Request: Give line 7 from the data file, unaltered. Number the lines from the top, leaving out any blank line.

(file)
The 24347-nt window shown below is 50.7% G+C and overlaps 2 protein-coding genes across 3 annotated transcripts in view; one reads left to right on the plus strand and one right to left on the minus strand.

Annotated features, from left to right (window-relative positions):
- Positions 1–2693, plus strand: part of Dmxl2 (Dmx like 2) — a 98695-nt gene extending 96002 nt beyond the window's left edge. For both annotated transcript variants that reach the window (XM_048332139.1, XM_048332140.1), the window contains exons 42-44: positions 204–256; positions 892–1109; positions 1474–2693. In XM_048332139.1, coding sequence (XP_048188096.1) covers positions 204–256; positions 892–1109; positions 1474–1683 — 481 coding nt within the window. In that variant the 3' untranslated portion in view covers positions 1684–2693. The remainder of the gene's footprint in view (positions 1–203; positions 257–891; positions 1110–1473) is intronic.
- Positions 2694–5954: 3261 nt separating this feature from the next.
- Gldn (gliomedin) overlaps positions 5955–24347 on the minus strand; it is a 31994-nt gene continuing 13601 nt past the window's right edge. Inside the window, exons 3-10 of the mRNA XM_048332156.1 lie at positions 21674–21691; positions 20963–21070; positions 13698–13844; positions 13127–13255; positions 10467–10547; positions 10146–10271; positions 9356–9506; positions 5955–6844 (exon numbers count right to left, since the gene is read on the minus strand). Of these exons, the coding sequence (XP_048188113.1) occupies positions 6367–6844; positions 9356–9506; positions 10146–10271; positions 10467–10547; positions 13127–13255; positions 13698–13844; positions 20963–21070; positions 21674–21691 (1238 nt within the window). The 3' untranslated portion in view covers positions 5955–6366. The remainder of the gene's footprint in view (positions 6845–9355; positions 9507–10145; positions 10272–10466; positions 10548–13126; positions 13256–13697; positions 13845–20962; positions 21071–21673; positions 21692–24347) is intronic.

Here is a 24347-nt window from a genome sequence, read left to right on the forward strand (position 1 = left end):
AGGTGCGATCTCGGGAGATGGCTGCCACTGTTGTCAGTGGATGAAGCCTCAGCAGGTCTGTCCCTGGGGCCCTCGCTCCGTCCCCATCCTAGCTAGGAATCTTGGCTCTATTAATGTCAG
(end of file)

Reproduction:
AGGTGCGATCTCGGGAGATGGCTGCCACTGTTGTCAGTGGATGAAGCCTCAGCAGGTCTGTCCCTGGGGCCCTCGCTCCGTCCCCATCCTAGCTAGGAATCTTGGCTCTATTAATGTCAG